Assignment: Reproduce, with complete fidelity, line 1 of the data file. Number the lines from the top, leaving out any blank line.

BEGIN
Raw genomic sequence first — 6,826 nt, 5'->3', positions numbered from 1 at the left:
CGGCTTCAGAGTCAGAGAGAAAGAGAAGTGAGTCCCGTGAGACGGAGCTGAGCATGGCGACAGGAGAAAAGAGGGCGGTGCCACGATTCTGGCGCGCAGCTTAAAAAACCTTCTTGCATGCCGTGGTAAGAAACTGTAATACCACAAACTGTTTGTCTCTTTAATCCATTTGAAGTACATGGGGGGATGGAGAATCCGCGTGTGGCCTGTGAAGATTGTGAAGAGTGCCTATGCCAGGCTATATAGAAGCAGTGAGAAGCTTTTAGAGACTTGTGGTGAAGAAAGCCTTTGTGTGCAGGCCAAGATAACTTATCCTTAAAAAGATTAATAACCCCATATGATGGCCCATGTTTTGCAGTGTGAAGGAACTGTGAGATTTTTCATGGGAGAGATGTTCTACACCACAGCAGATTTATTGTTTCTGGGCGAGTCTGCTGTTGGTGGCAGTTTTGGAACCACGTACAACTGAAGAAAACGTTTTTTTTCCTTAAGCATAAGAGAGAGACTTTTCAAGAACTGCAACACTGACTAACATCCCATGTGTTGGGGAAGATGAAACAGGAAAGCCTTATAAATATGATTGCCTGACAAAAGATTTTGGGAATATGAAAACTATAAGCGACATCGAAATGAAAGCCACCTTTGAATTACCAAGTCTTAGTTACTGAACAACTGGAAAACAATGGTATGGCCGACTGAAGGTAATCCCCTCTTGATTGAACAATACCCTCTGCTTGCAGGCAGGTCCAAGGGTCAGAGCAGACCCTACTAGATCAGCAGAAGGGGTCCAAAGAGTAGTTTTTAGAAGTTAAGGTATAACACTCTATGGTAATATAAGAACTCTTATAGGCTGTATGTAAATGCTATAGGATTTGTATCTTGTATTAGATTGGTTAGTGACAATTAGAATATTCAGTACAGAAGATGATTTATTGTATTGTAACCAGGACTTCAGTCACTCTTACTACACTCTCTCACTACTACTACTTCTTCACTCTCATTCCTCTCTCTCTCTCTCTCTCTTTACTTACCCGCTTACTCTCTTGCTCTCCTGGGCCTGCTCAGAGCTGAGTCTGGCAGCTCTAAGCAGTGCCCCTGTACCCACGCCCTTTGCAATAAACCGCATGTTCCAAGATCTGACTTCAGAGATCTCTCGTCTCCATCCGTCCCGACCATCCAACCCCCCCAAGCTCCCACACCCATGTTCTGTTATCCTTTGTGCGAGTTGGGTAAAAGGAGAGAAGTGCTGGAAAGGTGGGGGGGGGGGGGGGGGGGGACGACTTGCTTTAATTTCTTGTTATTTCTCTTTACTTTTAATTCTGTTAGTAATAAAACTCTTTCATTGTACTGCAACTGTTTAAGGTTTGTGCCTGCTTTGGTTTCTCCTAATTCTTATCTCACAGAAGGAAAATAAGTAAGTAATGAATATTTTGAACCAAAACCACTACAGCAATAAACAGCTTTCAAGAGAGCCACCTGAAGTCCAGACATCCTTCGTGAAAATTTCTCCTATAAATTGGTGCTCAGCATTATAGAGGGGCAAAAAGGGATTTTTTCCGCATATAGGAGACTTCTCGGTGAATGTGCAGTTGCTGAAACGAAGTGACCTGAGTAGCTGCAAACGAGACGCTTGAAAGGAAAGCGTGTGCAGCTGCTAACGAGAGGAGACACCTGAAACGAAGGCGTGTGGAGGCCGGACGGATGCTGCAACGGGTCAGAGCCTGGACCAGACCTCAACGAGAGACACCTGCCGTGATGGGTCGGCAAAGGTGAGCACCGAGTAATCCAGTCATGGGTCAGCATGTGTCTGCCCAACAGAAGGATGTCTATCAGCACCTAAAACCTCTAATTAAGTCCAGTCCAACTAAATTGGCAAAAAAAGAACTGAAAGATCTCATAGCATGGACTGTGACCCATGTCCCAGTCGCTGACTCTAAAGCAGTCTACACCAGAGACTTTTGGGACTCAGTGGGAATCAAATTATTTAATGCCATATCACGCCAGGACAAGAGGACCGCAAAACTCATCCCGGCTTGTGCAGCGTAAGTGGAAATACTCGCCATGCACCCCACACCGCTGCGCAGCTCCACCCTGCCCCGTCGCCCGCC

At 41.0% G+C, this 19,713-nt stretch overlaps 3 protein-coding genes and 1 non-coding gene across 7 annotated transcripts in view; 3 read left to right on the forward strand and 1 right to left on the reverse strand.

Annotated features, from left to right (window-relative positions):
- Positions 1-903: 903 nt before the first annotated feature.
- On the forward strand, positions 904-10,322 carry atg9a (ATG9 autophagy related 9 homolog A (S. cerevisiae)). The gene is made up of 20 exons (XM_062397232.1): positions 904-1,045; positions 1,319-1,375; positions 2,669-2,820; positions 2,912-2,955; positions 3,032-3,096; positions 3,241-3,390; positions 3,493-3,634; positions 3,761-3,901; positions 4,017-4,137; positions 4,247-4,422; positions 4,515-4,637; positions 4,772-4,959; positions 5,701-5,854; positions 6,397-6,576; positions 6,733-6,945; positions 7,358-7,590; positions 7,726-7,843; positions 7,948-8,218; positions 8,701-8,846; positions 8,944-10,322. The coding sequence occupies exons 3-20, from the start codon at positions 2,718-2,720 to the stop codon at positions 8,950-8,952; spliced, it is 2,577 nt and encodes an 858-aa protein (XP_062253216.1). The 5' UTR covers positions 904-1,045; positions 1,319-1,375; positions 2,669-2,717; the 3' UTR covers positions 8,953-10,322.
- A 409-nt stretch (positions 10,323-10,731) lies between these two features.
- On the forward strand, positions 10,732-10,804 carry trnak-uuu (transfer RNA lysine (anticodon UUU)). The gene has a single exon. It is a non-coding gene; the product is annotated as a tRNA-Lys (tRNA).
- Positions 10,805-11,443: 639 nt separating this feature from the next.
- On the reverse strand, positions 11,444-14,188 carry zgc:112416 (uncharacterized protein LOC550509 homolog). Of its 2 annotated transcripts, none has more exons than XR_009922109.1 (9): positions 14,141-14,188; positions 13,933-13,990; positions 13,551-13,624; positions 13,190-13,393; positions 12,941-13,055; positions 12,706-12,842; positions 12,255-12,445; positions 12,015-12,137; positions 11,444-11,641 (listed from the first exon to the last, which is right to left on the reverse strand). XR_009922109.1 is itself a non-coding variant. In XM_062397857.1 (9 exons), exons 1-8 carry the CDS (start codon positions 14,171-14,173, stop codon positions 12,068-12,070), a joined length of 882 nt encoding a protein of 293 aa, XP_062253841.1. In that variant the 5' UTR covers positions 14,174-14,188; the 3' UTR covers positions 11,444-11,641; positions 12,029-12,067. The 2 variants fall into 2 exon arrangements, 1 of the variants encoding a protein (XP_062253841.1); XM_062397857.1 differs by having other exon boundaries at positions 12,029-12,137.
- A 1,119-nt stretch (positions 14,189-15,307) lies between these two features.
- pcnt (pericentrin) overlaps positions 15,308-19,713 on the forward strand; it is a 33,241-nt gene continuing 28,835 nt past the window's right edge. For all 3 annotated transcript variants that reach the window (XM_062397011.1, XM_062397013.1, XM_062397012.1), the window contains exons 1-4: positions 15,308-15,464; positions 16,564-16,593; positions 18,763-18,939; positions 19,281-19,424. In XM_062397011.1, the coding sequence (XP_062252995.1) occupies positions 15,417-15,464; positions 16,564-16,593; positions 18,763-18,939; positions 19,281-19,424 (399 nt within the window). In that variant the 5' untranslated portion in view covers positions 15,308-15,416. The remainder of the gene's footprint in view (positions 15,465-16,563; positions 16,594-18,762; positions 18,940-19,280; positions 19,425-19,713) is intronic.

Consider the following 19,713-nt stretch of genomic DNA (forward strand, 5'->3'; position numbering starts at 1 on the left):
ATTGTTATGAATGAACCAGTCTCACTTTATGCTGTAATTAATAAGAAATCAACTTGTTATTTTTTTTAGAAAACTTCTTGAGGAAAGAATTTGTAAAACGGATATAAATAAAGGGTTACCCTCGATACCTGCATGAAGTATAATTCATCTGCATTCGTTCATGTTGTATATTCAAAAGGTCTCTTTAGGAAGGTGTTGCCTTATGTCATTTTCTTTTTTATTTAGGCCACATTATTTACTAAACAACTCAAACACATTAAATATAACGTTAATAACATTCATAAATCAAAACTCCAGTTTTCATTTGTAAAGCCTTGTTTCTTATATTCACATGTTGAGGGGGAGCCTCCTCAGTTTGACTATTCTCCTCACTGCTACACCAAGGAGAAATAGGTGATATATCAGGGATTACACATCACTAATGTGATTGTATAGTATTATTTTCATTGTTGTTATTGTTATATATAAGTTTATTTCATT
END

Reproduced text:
Raw genomic sequence first — 6,826 nt, 5'->3', positions numbered from 1 at the left: